Walking around strong
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Categories: Blog

Since I posted the last piece about 200 snatches in 8 minutes I got a a lot of great comments, few derogatory comments from folks. several people have asked me about my training progress since the surgery.

I have not said very much about what I have been doing for a few reasons;
• It is a lot of boring, basic repetitive stuff. FMS moblility, swings, squats, etc.
• My training is designed for me. What I am doing may have little or nothing to do with your goals. Just copying what another person does will not guarantee that you get the same result they did.
• I am not so ego driven that I see the value in doing video after video about what I am doing in my training. I usually put stuff out there when I have been asked specifically or when I think something about what I am doing is beneficial to a lot of people.
• The progress of my clients and students is what I want everyone notice.

I do want to say this, however: The importance of deciding to recover quickly and arrive at new, untouched-by-me levels of strength and conditioning is the beginning of it all and the driving factor that keeps me on course. It is easy to jump from thing to thing, pretending that they are goals and wind up going in circles thinking progress is being made simply because something different is being done.

200 snatches in less than 8 minutes was a good benchmark test for what I call “walking around strength” for me. This is something that can be done anytime, without any preparation, stress or much effort. Sort of the opposite of a PR. Or simply owning it.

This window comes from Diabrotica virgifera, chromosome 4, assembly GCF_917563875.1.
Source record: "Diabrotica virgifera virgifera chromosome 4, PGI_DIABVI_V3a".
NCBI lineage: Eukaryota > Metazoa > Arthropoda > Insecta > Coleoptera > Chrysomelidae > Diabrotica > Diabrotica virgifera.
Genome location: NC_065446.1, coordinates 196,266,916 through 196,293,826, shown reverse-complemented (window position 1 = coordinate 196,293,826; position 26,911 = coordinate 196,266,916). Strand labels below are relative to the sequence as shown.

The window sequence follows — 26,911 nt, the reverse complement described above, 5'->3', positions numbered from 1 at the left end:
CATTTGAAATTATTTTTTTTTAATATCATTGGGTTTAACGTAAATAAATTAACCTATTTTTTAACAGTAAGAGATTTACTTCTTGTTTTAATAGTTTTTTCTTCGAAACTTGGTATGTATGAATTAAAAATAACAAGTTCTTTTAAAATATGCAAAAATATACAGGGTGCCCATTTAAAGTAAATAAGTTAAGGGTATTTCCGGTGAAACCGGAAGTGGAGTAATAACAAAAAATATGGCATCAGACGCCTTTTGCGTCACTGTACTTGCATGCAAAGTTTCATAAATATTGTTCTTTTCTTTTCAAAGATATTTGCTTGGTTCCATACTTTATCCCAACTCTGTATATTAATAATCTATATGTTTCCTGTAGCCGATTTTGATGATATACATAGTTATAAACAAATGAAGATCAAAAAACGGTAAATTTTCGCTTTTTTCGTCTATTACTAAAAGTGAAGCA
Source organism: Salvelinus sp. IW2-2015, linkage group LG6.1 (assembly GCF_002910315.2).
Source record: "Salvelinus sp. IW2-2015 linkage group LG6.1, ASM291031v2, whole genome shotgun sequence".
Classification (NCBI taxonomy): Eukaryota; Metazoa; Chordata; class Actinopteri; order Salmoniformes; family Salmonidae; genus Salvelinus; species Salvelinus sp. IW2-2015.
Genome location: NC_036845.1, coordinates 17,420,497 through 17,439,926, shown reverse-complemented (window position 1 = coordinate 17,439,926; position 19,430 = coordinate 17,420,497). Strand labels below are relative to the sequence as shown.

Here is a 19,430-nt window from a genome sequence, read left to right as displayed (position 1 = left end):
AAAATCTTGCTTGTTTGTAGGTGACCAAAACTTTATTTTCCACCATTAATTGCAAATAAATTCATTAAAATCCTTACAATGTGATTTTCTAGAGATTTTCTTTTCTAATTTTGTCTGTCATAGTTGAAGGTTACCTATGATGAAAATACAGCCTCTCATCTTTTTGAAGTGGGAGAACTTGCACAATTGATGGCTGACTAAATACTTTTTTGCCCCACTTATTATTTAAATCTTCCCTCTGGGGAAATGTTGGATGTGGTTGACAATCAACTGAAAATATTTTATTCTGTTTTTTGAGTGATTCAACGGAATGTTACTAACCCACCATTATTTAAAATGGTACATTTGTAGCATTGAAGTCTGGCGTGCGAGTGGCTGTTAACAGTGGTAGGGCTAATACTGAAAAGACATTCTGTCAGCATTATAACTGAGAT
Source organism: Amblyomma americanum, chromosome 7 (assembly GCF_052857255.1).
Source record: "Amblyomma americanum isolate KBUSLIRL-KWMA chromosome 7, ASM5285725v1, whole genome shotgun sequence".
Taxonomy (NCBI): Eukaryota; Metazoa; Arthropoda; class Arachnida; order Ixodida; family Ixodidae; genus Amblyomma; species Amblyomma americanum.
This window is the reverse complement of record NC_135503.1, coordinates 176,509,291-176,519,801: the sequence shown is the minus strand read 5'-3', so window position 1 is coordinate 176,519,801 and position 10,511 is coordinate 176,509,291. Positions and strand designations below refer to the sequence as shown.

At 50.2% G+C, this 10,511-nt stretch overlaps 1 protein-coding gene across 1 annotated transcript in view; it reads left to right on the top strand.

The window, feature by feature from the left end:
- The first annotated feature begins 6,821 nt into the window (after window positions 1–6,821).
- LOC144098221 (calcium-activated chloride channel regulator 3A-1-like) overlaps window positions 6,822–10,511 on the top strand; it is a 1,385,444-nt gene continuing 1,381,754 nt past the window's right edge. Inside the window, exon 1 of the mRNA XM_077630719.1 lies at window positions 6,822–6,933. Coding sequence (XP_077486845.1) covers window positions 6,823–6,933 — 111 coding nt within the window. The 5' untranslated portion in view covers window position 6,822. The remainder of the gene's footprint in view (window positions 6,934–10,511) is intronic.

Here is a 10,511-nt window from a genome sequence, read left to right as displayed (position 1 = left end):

A few months back at a seminar I watched the mighty Kirk Karwoski demo the squat with 405 fast, fluid and powerful. When you have squatted 1000lbs plus, 405 is definitely in your walking around zone. I am still working up to that weight, but I expect to be there soon, even though it won’t be as well done as Kirk’s. Some of y’all are like that in other lifts or movements. Guys who can jump on a bar and bang out 10 pullups are walking around with something that would take months of work for me to reach.

So when Matt McBryde and I got together to talk some business and train, we spent some time looking at technique and then I asked him to hold the camera while I did the snatches. No planning, no buildup to it, no training for it. Just walking around strong. Afterwards I proceeded with my planned session of 750 24kg swings, done in sets.

I believe there is a great deal of carryover to this into the rest of your training and your life. Once you have done it, it is more likely you’ll be able to repeat it. Success breeds success and knowing that at anytime you can walk up to a weight and own it is very empowering. Walk on.